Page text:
Avoid Getting Scammed Online
Every day numerous phishing emails are sent to unsuspecting victims all over the world. While some of these messages are so abstract that they are obviously a fraud, others can be a bit more convincing.
In case you aren’t clear on what a phishing email is, it is an attempt by a cybercriminal to obtain sensitive information from you about any of your accounts, get usernames, passwords, credit card details, your social security number or anything else. They do this by disguising themselves as a trustworthy entity through email. These types of emails also have the risk of installing a virus onto your computer or doing you harm in any other number of ways.
So, how can you tell the difference between a phishing message and a legitimate message? Unfortunately, there is no one size fits all solution, but there are several techniques that you can look for. This article lists 10 of them.
1: The message contains a mismatched URL
One of the first things to look at in a suspicious email message is the integrity of any included or linked URLs. Oftentimes the URL in a phishing message will appear to be perfectly valid. However, if you hover your mouse over the top of the URL (but don’t click anything yet!), you should see the actual linked address (at least this does in Outlook). If the hyperlinked address is different from the address that is displayed, the message is likely fraudulent or dangerous.
2: URLs contain a misleading domain name
People who send these phishing scams often rely on their victims not knowing how the DNS naming structure for domains works. The last part of a domain name is the most telling. For example, the domain name info.SystemSafe.com would be a child domain of SystemSafe.com because
SystemSafe.com appears at the end of the full domain name (on the right-hand side). Conversely, SystemSafe.malware.com would clearly not have originated from SystemSafe.com because the reference to SystemSafe.com is on the left side of the domain name.
I have seen this trick used countless times by phishing artists as a way of trying to convince victims that a message came from a company like Microsoft. The phishing artist simply creates a child domain bearing the name Microsoft. The resulting domain name looks something like this: Microsoft.maliciousdomainname.com.
Similarly, the phishing artists also create close-match domains that will trick you without a close look. They take a familiar brand like Target or Microsoft and create a new domain with that brand name slightly misspelled. If you don’t look close, you might miss it. They will take target.com and change it to tarrget.com, or targt-customer-support.com.
3: The message contains poor spelling and grammar
Whenever a large company sends out a message on behalf of the company the message is usually reviewed for spelling, grammar, and several other things. So, if a message is filled with poor grammar or spelling mistakes, it probably didn’t come from a major corporation.
4: The message asks for personal information
No matter how official an email message might look, it’s always a bad sign if the message asks for personal information. Your bank doesn’t need you to send it your account number. It already knows what it is. Similarly, a reputable company should never send an email asking for your password, credit card number, or the answer to a security question.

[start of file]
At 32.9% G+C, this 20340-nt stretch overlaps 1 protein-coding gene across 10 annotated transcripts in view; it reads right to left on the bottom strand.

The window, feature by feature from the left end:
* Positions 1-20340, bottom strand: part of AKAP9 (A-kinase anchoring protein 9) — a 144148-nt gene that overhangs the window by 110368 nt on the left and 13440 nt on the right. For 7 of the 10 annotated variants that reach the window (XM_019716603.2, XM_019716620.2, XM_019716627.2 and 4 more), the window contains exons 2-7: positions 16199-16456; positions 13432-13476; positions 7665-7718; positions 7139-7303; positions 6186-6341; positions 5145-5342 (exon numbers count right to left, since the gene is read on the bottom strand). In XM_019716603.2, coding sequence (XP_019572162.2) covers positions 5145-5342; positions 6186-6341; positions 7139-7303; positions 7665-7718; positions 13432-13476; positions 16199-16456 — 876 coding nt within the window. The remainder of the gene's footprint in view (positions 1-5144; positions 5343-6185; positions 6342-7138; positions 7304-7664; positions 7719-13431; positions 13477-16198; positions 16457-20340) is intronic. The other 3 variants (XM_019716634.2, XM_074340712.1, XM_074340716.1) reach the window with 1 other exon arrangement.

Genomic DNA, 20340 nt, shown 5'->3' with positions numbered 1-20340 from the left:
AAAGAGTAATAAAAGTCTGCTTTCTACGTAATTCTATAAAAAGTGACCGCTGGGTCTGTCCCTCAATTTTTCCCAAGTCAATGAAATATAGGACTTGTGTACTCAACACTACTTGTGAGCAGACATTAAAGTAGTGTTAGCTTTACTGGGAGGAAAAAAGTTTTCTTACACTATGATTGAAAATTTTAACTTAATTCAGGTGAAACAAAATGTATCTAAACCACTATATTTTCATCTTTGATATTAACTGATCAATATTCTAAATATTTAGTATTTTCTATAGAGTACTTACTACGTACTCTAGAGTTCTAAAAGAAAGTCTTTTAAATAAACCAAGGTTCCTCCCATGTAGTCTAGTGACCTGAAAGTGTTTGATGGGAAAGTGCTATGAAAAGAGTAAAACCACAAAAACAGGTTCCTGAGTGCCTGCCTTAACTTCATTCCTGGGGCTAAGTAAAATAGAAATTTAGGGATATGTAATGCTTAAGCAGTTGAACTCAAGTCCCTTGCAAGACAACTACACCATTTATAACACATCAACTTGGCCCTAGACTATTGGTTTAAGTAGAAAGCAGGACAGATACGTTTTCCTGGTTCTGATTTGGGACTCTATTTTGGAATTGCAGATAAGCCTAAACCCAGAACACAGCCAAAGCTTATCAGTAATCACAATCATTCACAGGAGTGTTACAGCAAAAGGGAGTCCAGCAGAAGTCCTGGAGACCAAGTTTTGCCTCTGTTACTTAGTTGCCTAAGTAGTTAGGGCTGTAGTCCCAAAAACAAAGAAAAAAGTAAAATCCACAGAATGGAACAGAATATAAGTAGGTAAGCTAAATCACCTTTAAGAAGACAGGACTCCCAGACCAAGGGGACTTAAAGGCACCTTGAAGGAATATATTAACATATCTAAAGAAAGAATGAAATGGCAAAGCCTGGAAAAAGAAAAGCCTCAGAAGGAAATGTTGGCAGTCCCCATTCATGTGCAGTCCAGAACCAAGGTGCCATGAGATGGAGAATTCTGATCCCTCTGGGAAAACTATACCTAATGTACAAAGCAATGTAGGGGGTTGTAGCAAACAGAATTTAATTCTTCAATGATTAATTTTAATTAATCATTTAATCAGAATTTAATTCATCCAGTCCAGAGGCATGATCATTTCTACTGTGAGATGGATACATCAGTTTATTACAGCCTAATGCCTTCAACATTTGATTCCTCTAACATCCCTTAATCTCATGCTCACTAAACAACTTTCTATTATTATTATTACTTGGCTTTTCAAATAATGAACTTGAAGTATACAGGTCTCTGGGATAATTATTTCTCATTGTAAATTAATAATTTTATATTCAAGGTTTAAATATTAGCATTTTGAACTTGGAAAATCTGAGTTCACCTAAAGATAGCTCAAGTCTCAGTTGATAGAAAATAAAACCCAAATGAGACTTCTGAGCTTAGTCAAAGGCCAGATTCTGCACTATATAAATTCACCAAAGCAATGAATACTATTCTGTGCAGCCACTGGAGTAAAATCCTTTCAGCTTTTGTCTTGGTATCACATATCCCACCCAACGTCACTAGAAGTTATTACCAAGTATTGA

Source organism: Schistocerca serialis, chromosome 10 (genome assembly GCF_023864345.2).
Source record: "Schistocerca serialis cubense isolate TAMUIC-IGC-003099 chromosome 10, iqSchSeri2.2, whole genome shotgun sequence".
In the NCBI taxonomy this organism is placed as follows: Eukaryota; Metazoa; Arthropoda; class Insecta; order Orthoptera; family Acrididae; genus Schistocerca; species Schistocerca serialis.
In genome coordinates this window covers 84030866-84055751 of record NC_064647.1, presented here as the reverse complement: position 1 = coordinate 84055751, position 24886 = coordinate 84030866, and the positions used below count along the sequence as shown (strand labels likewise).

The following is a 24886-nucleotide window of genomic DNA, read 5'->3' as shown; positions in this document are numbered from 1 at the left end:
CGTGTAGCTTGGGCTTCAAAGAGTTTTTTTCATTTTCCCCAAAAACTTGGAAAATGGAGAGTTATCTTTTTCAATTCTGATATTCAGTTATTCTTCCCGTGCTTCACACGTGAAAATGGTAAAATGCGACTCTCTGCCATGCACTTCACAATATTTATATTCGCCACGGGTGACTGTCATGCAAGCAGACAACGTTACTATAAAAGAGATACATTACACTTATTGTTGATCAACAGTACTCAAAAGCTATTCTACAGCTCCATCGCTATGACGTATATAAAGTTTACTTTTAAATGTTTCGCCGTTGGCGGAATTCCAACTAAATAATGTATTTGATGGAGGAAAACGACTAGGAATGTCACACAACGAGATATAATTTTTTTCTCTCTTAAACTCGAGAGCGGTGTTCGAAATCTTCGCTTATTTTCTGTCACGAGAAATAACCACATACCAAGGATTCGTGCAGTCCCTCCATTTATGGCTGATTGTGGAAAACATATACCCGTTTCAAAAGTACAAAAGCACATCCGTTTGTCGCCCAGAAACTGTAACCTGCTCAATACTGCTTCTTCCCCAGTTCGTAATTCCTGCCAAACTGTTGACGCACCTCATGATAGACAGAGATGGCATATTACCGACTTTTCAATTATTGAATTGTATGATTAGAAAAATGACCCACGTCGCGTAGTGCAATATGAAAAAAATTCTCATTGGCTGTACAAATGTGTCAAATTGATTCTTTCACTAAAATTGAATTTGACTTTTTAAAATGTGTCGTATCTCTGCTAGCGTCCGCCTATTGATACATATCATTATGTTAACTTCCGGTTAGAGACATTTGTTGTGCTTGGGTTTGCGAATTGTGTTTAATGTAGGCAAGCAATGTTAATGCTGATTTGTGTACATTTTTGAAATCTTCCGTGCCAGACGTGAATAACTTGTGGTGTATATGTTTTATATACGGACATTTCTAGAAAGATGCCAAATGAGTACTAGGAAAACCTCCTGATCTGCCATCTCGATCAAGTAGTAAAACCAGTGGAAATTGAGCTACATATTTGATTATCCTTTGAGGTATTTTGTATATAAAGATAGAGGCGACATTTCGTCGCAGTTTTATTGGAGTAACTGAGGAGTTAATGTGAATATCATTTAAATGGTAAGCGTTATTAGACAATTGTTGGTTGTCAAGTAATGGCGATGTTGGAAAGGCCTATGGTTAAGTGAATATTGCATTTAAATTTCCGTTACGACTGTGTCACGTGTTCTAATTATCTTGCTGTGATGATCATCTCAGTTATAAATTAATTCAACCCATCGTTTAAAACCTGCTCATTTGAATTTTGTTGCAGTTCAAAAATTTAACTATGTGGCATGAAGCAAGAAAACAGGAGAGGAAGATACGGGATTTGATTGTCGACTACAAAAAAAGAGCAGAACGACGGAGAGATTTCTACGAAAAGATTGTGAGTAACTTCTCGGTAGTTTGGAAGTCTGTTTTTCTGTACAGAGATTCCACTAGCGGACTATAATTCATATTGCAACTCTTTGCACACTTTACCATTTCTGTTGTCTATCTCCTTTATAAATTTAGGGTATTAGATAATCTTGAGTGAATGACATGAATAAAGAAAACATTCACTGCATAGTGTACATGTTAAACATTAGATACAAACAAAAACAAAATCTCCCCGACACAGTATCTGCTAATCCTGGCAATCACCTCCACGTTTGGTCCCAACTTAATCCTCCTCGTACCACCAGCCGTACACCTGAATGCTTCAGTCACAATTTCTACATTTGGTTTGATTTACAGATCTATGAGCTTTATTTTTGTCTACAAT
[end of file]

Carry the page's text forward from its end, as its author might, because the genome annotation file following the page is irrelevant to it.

5: The offer seems too good to be true
There is an old saying that if something seems too good to be true, it probably is. That holds especially true for email messages. If you receive a message from someone unknown to you who is making big promises, the message is probably a scam.
6: You didn’t initiate the action
Yesterday I received an email message informing me that I had won the lottery!
The only problem is that I never bought a lottery ticket. If you get a message informing you that you have won a contest you did not enter, you can bet that the message is a scam.
7: You’re asked to send money to cover expenses
One sign of a phishing email is being asked for money. You might not get asked for cash in the initial message. But sooner or later, phishing artists will likely ask for money to cover expenses, taxes, fees, etc. If that happens, you can be assured it’s a scam.
8: The message makes unrealistic threats
Although most phishing scams try to trick people into giving up cash or sensitive information by promising instant riches, some phishing attempts use intimidation to scare victims into giving up information. If a message contains unrealistic threats, it’s likely a scam
9: The message appears to be from a government agency
Phishers who use intimidation don’t always pose as a bank. Often, they’ll send messages claiming to have come from a law enforcement agency, the IRS, or just about any other entity that might scare the average law-abiding citizen.
I can’t tell you how government agencies work outside the United States. But here, government agencies don’t normally use email as an initial point of contact, and law enforcement agencies follow certain protocols. They don’t engage in email-based extortion—at least, not in our experience.
10: Something just doesn’t look right
In Las Vegas, casino security teams are taught to look for anything that JDLR—just doesn’t look right, as they call it. The idea is that if something looks off, there’s probably a good reason why. This same principle almost always applies to email messages. If you receive a message that seems suspicious, it’s usually in your best interest to avoid acting on the message.
In summary, think before you click! You need to have your guard up and be leery of getting scammed. Use common sense and trust your instincts.